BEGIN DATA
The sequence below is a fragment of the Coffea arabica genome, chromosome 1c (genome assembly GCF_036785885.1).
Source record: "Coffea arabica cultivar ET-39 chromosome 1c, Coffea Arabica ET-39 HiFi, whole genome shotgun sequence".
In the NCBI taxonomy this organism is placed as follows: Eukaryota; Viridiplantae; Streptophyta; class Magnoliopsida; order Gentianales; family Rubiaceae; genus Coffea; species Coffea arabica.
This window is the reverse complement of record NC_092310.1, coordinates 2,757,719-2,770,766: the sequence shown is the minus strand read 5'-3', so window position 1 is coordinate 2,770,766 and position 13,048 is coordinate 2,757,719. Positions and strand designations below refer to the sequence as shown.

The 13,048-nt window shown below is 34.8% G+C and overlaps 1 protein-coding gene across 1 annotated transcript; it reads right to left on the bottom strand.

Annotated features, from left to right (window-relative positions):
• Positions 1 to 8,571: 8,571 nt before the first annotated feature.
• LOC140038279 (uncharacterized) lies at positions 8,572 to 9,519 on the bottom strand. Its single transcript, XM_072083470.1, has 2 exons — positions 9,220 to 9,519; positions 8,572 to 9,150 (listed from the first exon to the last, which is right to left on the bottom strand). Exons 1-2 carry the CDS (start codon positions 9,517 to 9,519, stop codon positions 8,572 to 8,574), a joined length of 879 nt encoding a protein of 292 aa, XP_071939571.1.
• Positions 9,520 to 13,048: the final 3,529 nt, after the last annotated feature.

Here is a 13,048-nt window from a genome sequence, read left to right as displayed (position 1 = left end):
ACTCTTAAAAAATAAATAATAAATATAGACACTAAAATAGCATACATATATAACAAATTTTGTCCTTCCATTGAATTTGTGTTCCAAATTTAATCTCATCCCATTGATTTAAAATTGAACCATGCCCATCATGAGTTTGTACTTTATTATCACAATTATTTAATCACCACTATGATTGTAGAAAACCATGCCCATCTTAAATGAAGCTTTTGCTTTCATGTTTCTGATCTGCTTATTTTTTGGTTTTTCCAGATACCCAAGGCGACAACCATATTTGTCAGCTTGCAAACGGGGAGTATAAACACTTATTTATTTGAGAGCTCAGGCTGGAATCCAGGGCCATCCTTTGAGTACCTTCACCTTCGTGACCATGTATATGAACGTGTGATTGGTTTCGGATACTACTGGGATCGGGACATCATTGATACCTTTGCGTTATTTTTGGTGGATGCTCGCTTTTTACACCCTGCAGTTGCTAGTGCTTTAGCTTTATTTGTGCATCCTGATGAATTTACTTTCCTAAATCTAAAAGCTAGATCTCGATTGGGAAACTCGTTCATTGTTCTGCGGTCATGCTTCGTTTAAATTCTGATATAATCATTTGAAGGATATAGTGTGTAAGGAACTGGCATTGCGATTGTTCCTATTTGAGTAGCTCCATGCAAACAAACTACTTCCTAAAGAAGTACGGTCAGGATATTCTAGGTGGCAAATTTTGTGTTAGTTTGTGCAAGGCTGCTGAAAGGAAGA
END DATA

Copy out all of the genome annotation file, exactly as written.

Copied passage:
The sequence below is a fragment of the Coffea arabica genome, chromosome 1c (genome assembly GCF_036785885.1).
Source record: "Coffea arabica cultivar ET-39 chromosome 1c, Coffea Arabica ET-39 HiFi, whole genome shotgun sequence".
In the NCBI taxonomy this organism is placed as follows: Eukaryota; Viridiplantae; Streptophyta; class Magnoliopsida; order Gentianales; family Rubiaceae; genus Coffea; species Coffea arabica.
This window is the reverse complement of record NC_092310.1, coordinates 2,757,719-2,770,766: the sequence shown is the minus strand read 5'-3', so window position 1 is coordinate 2,770,766 and position 13,048 is coordinate 2,757,719. Positions and strand designations below refer to the sequence as shown.

The 13,048-nt window shown below is 34.8% G+C and overlaps 1 protein-coding gene across 1 annotated transcript; it reads right to left on the bottom strand.

Annotated features, from left to right (window-relative positions):
• Positions 1 to 8,571: 8,571 nt before the first annotated feature.
• LOC140038279 (uncharacterized) lies at positions 8,572 to 9,519 on the bottom strand. Its single transcript, XM_072083470.1, has 2 exons — positions 9,220 to 9,519; positions 8,572 to 9,150 (listed from the first exon to the last, which is right to left on the bottom strand). Exons 1-2 carry the CDS (start codon positions 9,517 to 9,519, stop codon positions 8,572 to 8,574), a joined length of 879 nt encoding a protein of 292 aa, XP_071939571.1.
• Positions 9,520 to 13,048: the final 3,529 nt, after the last annotated feature.

Here is a 13,048-nt window from a genome sequence, read left to right as displayed (position 1 = left end):
ACTCTTAAAAAATAAATAATAAATATAGACACTAAAATAGCATACATATATAACAAATTTTGTCCTTCCATTGAATTTGTGTTCCAAATTTAATCTCATCCCATTGATTTAAAATTGAACCATGCCCATCATGAGTTTGTACTTTATTATCACAATTATTTAATCACCACTATGATTGTAGAAAACCATGCCCATCTTAAATGAAGCTTTTGCTTTCATGTTTCTGATCTGCTTATTTTTTGGTTTTTCCAGATACCCAAGGCGACAACCATATTTGTCAGCTTGCAAACGGGGAGTATAAACACTTATTTATTTGAGAGCTCAGGCTGGAATCCAGGGCCATCCTTTGAGTACCTTCACCTTCGTGACCATGTATATGAACGTGTGATTGGTTTCGGATACTACTGGGATCGGGACATCATTGATACCTTTGCGTTATTTTTGGTGGATGCTCGCTTTTTACACCCTGCAGTTGCTAGTGCTTTAGCTTTATTTGTGCATCCTGATGAATTTACTTTCCTAAATCTAAAAGCTAGATCTCGATTGGGAAACTCGTTCATTGTTCTGCGGTCATGCTTCGTTTAAATTCTGATATAATCATTTGAAGGATATAGTGTGTAAGGAACTGGCATTGCGATTGTTCCTATTTGAGTAGCTCCATGCAAACAAACTACTTCCTAAAGAAGTACGGTCAGGATATTCTAGGTGGCAAATTTTGTGTTAGTTTGTGCAAGGCTGCTGAAAGGAAGA